26. Drugs causing eosinophilic lung disease 1. Antimicrobials: Para-amino salicyclic acid, Nitrofurantoin Penicillin, Tetracycline, Streptomycin, Isoniazid Sulfonamide,Tetracycline, Minocycline,Dapsone + pyrimethamine 2. Antineoplastic and immunosuppressives Bleomycin, Methotrexate, Melphalan, Gold salts Azathioprine, Penicillamine, Beclomethasone 3. Nonsteroidal anti-inflammatory drugs (NSAIDs): Aspirin, Naproxen, Piroxicam, Nimesulide, Phenylbutazone 4. Cardiovascular and antidiabetics: Amiodarone, Hydralazine, Thiazides, Clofibrate, Sulfonylureas 5. Miscellaneous: Carbamazepine, Phenytoin, Dantrolene, Methylphenidate, Imipramine, Cocaine or heroin exposure Iodinated contrast media, L-tryptophan.
  27. Churg Strauss Syndrome Now known as Allergic Granulomatosis with Angiitis Include i) asthma, ii) paranasal sinusitis, iii) monoarthropathy or polyarthropathy, iv) migratory or transient pulmonary infiltrates, v) peripheral blood eosinophilia greater than 10%, and vi) extravascular eosinophils in a blood vessel on a biopsy specimen. D/D: Wegener’s granulomatosis, polyarteritis nodosa, tuberculosis, fungal infections, allergic bronchopulmonary aspergillosis, Tmt.: Corticosteroids and cytotoxic medications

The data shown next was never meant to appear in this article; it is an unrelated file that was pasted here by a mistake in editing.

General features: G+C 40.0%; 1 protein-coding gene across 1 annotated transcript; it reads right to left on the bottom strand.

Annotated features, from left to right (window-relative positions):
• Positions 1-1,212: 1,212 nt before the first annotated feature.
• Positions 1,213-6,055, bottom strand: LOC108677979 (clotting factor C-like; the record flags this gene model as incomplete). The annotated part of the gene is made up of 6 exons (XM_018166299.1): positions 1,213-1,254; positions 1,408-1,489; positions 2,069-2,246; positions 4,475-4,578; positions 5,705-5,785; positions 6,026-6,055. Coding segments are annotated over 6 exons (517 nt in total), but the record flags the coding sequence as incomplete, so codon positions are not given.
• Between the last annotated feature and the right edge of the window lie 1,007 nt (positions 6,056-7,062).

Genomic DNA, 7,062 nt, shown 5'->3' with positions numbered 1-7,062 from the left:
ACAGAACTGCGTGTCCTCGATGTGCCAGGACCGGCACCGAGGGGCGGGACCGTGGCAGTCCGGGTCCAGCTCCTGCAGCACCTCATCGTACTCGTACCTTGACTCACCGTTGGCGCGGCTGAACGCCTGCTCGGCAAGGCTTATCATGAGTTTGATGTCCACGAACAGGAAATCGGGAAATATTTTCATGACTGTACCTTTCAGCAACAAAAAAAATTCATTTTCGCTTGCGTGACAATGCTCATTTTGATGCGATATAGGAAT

28. Tropical Pulmonary Eosinophilia • Immunological hyper-responsiveness to human filarial parasite- W. bancrofti & Brugia malayi • Transmitted through mosquito bites • Symptoms: Cough, breathlessness, wheeze, usually nocturnal symptoms. Systemic organ involvement. • Diagnosis: Absolute eosinophil count – more than 3000/cmm; demonstration of parasites • Chest X-ray: Reticulo-nodular shadow • Elevated serum IgE and anti-falarial antibodies • Tmt: Diethylcarbamazine (6mg/kg per day for 3 weeks)
  29. Hypersensitivity Pneumonias • Type 3 immunological response to sensitizing antigens (Cf. type 1 for asthma) • Presentation delayed 4-6 hrs or more after exposure • Symptoms: Cough, fever, breathlessness, malaise etc • Types: Farmer’s lung, Byssinosis, Baggasosis Psittacosis, Pigeon breeder lung, Grain lung, Air-conditioner lung, compost lung etc Diagnosis: History of exposure-symptom relationship CXR; Non-specific. Eosinophilia, Antibodies Tmt: Removal of offending antigens Symptomatic and anti-inflammatory treatment